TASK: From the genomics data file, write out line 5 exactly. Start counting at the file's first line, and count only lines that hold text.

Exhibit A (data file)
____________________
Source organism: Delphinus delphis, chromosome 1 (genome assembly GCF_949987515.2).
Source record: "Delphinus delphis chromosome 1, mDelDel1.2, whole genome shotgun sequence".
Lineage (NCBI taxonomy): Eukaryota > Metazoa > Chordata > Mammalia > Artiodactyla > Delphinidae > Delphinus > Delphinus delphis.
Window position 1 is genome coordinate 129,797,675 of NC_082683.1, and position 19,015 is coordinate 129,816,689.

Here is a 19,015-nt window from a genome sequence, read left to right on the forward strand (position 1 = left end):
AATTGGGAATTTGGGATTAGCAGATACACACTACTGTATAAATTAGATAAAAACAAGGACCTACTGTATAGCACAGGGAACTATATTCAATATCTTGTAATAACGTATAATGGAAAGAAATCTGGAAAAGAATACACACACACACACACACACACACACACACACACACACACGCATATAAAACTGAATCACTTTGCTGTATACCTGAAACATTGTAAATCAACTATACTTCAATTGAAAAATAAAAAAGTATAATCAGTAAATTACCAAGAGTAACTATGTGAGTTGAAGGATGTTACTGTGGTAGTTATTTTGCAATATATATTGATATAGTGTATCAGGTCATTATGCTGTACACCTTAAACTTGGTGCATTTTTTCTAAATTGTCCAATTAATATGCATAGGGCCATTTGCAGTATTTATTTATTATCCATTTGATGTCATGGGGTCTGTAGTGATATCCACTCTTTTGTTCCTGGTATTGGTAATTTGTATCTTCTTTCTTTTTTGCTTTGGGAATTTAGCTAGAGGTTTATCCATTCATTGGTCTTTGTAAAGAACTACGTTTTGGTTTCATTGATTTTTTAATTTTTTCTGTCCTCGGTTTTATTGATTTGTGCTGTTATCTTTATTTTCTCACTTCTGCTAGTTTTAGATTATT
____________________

Here is a 19,015-nt window from a genome sequence, read left to right on the forward strand (position 1 = left end):